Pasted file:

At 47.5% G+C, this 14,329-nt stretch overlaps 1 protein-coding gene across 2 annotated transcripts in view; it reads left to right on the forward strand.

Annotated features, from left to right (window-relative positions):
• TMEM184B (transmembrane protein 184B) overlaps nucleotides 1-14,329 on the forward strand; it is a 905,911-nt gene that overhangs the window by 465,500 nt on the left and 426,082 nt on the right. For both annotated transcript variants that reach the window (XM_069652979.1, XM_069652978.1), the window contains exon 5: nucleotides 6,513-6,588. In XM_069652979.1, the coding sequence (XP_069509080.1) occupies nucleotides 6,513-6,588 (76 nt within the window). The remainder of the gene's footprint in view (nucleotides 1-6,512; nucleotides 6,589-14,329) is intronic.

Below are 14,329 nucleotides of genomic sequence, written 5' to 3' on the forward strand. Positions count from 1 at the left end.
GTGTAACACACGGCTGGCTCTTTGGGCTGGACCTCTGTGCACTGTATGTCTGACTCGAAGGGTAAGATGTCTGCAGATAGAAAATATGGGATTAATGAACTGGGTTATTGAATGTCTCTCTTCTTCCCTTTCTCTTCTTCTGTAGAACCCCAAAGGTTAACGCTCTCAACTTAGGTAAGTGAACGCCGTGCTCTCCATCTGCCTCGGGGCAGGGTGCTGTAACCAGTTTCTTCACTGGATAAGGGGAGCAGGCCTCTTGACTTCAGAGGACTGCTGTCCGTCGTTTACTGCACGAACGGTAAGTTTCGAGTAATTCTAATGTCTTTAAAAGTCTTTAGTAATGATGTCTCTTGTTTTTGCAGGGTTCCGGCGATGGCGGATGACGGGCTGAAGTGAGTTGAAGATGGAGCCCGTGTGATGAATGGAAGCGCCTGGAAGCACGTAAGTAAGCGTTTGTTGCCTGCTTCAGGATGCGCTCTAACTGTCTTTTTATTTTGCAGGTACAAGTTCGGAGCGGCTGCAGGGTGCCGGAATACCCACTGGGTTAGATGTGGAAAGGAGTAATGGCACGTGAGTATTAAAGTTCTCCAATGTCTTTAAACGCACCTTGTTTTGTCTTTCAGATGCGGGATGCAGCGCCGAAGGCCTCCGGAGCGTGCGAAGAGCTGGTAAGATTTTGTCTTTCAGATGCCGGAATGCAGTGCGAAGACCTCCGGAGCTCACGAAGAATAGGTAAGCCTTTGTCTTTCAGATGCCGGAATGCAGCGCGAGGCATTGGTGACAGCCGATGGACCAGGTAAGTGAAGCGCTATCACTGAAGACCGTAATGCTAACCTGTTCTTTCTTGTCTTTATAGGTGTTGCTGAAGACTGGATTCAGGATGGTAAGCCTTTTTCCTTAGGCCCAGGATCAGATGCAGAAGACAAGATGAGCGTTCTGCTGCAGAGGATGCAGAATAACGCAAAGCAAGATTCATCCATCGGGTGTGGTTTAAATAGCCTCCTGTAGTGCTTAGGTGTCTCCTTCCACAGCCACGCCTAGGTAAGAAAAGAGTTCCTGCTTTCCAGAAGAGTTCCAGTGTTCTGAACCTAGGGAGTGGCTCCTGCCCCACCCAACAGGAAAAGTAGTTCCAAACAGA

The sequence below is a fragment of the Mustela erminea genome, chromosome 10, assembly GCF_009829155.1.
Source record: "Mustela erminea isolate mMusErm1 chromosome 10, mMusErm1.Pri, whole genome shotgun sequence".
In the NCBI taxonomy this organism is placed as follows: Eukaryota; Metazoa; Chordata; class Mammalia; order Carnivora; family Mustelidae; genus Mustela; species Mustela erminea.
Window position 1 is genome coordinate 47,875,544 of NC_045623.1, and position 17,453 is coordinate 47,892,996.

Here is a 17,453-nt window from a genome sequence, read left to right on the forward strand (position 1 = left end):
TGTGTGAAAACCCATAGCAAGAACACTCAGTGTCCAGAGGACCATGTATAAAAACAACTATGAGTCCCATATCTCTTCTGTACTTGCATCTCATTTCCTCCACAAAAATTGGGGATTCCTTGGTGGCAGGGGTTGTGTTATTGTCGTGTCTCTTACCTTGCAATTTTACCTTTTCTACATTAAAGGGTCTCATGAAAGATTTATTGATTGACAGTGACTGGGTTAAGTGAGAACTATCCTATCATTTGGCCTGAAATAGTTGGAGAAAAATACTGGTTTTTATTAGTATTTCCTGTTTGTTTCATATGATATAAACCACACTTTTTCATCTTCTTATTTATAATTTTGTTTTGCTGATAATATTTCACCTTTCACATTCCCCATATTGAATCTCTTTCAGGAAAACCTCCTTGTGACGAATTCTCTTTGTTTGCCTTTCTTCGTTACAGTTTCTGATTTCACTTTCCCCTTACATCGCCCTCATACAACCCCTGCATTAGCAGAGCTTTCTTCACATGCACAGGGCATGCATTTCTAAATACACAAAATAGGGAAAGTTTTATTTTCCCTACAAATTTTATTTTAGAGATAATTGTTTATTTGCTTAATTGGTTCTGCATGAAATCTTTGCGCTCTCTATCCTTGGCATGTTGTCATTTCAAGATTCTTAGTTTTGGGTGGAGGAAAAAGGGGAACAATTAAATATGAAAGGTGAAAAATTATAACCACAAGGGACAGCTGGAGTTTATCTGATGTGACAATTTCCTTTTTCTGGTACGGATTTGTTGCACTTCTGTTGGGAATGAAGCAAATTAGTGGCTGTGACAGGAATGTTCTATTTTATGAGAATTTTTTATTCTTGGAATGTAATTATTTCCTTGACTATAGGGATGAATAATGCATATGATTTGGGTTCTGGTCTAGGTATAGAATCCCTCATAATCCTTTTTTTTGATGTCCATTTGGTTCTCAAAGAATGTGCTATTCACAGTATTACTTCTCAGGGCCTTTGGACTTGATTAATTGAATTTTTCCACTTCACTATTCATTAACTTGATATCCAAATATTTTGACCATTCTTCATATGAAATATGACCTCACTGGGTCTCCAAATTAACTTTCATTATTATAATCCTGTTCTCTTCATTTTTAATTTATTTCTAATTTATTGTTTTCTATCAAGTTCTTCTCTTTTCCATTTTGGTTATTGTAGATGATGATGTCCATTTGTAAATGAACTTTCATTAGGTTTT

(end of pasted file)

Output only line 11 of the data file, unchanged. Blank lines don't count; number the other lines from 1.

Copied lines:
TGTGTGAAAACCCATAGCAAGAACACTCAGTGTCCAGAGGACCATGTATAAAAACAACTATGAGTCCCATATCTCTTCTGTACTTGCATCTCATTTCCTCCACAAAAATTGGGGATTCCTTGGTGGCAGGGGTTGTGTTATTGTCGTGTCTCTTACCTTGCAATTTTACCTTTTCTACATTAAAGGGTCTCATGAAAGATTTATTGATTGACAGTGACTGGGTTAAGTGAGAACTATCCTATCATTTGGCCTGAAATAGTTGGAGAAAAATACTGGTTTTTATTAGTATTTCCTGTTTGTTTCATATGATATAAACCACACTTTTTCATCTTCTTATTTATAATTTTGTTTTGCTGATAATATTTCACCTTTCACATTCCCCATATTGAATCTCTTTCAGGAAAACCTCCTTGTGACGAATTCTCTTTGTTTGCCTTTCTTCGTTACAGTTTCTGATTTCACTTTCCCCTTACATCGCCCTCATACAACCCCTGCATTAGCAGAGCTTTCTTCACATGCACAGGGCATGCATTTCTAAATACACAAAATAGGGAAAGTTTTATTTTCCCTACAAATTTTATTTTAGAGATAATTGTTTATTTGCTTAATTGGTTCTGCATGAAATCTTTGCGCTCTCTATCCTTGGCATGTTGTCATTTCAAGATTCTTAGTTTTGGGTGGAGGAAAAAGGGGAACAATTAAATATGAAAGGTGAAAAATTATAACCACAAGGGACAGCTGGAGTTTATCTGATGTGACAATTTCCTTTTTCTGGTACGGATTTGTTGCACTTCTGTTGGGAATGAAGCAAATTAGTGGCTGTGACAGGAATGTTCTATTTTATGAGAATTTTTTATTCTTGGAATGTAATTATTTCCTTGACTATAGGGATGAATAATGCATATGATTTGGGTTCTGGTCTAGGTATAGAATCCCTCATAATCCTTTTTTTTGATGTCCATTTGGTTCTCAAAGAATGTGCTATTCACAGTATTACTTCTCAGGGCCTTTGGACTTGATTAATTGAATTTTTCCACTTCACTATTCATTAACTTGATATCCAAATATTTTGACCATTCTTCATATGAAATATGACCTCACTGGGTCTCCAAATTAACTTTCATTATTATAATCCTGTTCTCTTCATTTTTAATTTATTTCTAATTTATTGTTTTCTATCAAGTTCTTCTCTTTTCCATTTTGGTTATTGTAGATGATGATGTCCATTTGTAAATGAACTTTCATTAGGTTTT